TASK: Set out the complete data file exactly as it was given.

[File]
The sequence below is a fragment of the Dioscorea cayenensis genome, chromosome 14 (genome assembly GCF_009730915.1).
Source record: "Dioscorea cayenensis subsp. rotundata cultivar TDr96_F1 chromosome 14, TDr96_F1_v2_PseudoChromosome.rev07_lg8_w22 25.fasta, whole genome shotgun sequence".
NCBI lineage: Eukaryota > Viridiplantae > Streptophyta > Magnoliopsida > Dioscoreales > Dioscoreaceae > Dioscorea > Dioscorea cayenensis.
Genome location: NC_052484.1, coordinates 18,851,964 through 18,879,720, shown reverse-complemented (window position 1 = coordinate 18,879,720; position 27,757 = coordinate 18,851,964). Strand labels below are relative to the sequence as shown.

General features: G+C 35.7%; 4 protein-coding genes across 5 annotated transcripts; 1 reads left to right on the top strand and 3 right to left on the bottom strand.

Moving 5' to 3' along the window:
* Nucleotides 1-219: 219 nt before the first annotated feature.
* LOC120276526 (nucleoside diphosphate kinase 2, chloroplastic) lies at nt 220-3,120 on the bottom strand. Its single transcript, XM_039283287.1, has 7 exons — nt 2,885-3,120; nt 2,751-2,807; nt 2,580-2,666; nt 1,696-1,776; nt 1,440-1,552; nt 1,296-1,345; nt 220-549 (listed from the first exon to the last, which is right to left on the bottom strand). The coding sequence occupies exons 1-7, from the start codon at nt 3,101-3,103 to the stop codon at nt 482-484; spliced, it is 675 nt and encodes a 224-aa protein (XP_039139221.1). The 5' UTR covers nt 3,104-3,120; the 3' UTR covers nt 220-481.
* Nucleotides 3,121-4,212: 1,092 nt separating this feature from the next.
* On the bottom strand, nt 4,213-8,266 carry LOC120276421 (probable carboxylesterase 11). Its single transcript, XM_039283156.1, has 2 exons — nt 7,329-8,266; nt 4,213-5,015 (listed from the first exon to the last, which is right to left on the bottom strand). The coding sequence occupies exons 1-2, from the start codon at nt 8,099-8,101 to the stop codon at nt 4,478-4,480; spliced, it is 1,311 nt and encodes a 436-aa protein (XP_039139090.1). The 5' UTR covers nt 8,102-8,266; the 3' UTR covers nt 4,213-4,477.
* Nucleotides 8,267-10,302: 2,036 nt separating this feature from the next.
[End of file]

The sequence below is a fragment of the Dioscorea cayenensis genome, chromosome 14 (genome assembly GCF_009730915.1).
Source record: "Dioscorea cayenensis subsp. rotundata cultivar TDr96_F1 chromosome 14, TDr96_F1_v2_PseudoChromosome.rev07_lg8_w22 25.fasta, whole genome shotgun sequence".
NCBI lineage: Eukaryota > Viridiplantae > Streptophyta > Magnoliopsida > Dioscoreales > Dioscoreaceae > Dioscorea > Dioscorea cayenensis.
Genome location: NC_052484.1, coordinates 18,851,964 through 18,879,720, shown reverse-complemented (window position 1 = coordinate 18,879,720; position 27,757 = coordinate 18,851,964). Strand labels below are relative to the sequence as shown.

General features: G+C 35.7%; 4 protein-coding genes across 5 annotated transcripts; 1 reads left to right on the top strand and 3 right to left on the bottom strand.

Moving 5' to 3' along the window:
* Nucleotides 1-219: 219 nt before the first annotated feature.
* LOC120276526 (nucleoside diphosphate kinase 2, chloroplastic) lies at nt 220-3,120 on the bottom strand. Its single transcript, XM_039283287.1, has 7 exons — nt 2,885-3,120; nt 2,751-2,807; nt 2,580-2,666; nt 1,696-1,776; nt 1,440-1,552; nt 1,296-1,345; nt 220-549 (listed from the first exon to the last, which is right to left on the bottom strand). The coding sequence occupies exons 1-7, from the start codon at nt 3,101-3,103 to the stop codon at nt 482-484; spliced, it is 675 nt and encodes a 224-aa protein (XP_039139221.1). The 5' UTR covers nt 3,104-3,120; the 3' UTR covers nt 220-481.
* Nucleotides 3,121-4,212: 1,092 nt separating this feature from the next.
* On the bottom strand, nt 4,213-8,266 carry LOC120276421 (probable carboxylesterase 11). Its single transcript, XM_039283156.1, has 2 exons — nt 7,329-8,266; nt 4,213-5,015 (listed from the first exon to the last, which is right to left on the bottom strand). The coding sequence occupies exons 1-2, from the start codon at nt 8,099-8,101 to the stop codon at nt 4,478-4,480; spliced, it is 1,311 nt and encodes a 436-aa protein (XP_039139090.1). The 5' UTR covers nt 8,102-8,266; the 3' UTR covers nt 4,213-4,477.
* Nucleotides 8,267-10,302: 2,036 nt separating this feature from the next.